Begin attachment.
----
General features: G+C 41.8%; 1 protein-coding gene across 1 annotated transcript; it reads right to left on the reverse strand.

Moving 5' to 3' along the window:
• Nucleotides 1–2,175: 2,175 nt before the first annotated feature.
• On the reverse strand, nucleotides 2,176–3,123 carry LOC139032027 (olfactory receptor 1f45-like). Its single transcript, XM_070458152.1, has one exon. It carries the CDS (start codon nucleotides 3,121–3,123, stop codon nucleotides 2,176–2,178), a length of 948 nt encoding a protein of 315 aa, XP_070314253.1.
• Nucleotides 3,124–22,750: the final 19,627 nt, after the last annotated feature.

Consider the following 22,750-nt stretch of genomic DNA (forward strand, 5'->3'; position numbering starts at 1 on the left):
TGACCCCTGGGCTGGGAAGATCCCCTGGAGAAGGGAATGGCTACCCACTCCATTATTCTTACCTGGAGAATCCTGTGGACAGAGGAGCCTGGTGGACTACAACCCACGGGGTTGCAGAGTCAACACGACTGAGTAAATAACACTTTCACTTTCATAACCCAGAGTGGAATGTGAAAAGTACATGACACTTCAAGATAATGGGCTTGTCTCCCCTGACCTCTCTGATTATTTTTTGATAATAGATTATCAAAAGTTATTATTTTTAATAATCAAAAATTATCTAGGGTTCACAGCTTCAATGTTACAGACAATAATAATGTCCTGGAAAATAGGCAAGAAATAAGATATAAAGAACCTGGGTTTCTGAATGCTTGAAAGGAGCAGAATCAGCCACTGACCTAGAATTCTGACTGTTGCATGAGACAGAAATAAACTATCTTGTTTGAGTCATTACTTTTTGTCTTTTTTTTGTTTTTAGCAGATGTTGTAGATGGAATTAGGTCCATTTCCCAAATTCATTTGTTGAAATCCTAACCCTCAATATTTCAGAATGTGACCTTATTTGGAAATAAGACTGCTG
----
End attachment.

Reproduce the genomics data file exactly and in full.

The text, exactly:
General features: G+C 41.8%; 1 protein-coding gene across 1 annotated transcript; it reads right to left on the reverse strand.

Moving 5' to 3' along the window:
• Nucleotides 1–2,175: 2,175 nt before the first annotated feature.
• On the reverse strand, nucleotides 2,176–3,123 carry LOC139032027 (olfactory receptor 1f45-like). Its single transcript, XM_070458152.1, has one exon. It carries the CDS (start codon nucleotides 3,121–3,123, stop codon nucleotides 2,176–2,178), a length of 948 nt encoding a protein of 315 aa, XP_070314253.1.
• Nucleotides 3,124–22,750: the final 19,627 nt, after the last annotated feature.

Consider the following 22,750-nt stretch of genomic DNA (forward strand, 5'->3'; position numbering starts at 1 on the left):
TGACCCCTGGGCTGGGAAGATCCCCTGGAGAAGGGAATGGCTACCCACTCCATTATTCTTACCTGGAGAATCCTGTGGACAGAGGAGCCTGGTGGACTACAACCCACGGGGTTGCAGAGTCAACACGACTGAGTAAATAACACTTTCACTTTCATAACCCAGAGTGGAATGTGAAAAGTACATGACACTTCAAGATAATGGGCTTGTCTCCCCTGACCTCTCTGATTATTTTTTGATAATAGATTATCAAAAGTTATTATTTTTAATAATCAAAAATTATCTAGGGTTCACAGCTTCAATGTTACAGACAATAATAATGTCCTGGAAAATAGGCAAGAAATAAGATATAAAGAACCTGGGTTTCTGAATGCTTGAAAGGAGCAGAATCAGCCACTGACCTAGAATTCTGACTGTTGCATGAGACAGAAATAAACTATCTTGTTTGAGTCATTACTTTTTGTCTTTTTTTTGTTTTTAGCAGATGTTGTAGATGGAATTAGGTCCATTTCCCAAATTCATTTGTTGAAATCCTAACCCTCAATATTTCAGAATGTGACCTTATTTGGAAATAAGACTGCTG